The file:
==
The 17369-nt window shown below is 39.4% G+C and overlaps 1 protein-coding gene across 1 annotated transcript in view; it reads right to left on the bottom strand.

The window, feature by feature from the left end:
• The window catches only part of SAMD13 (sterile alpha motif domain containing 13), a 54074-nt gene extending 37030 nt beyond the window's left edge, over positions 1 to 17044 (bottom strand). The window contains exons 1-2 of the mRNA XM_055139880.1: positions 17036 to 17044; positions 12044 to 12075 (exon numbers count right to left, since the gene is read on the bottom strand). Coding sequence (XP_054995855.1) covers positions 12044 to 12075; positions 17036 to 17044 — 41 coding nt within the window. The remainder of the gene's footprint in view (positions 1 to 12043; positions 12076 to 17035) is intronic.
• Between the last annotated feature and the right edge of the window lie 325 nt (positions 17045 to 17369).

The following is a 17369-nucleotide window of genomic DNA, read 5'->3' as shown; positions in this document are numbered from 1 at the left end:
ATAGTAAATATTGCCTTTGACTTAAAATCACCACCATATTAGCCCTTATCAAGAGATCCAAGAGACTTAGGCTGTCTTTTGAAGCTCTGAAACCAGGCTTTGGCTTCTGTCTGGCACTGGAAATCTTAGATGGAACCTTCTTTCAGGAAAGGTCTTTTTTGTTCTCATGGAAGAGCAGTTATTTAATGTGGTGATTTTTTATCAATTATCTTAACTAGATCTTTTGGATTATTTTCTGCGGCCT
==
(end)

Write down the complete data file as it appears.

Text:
The 17369-nt window shown below is 39.4% G+C and overlaps 1 protein-coding gene across 1 annotated transcript in view; it reads right to left on the bottom strand.

The window, feature by feature from the left end:
• The window catches only part of SAMD13 (sterile alpha motif domain containing 13), a 54074-nt gene extending 37030 nt beyond the window's left edge, over positions 1 to 17044 (bottom strand). The window contains exons 1-2 of the mRNA XM_055139880.1: positions 17036 to 17044; positions 12044 to 12075 (exon numbers count right to left, since the gene is read on the bottom strand). Coding sequence (XP_054995855.1) covers positions 12044 to 12075; positions 17036 to 17044 — 41 coding nt within the window. The remainder of the gene's footprint in view (positions 1 to 12043; positions 12076 to 17035) is intronic.
• Between the last annotated feature and the right edge of the window lie 325 nt (positions 17045 to 17369).

The following is a 17369-nucleotide window of genomic DNA, read 5'->3' as shown; positions in this document are numbered from 1 at the left end:
ATAGTAAATATTGCCTTTGACTTAAAATCACCACCATATTAGCCCTTATCAAGAGATCCAAGAGACTTAGGCTGTCTTTTGAAGCTCTGAAACCAGGCTTTGGCTTCTGTCTGGCACTGGAAATCTTAGATGGAACCTTCTTTCAGGAAAGGTCTTTTTTGTTCTCATGGAAGAGCAGTTATTTAATGTGGTGATTTTTTATCAATTATCTTAACTAGATCTTTTGGATTATTTTCTGCGGCCT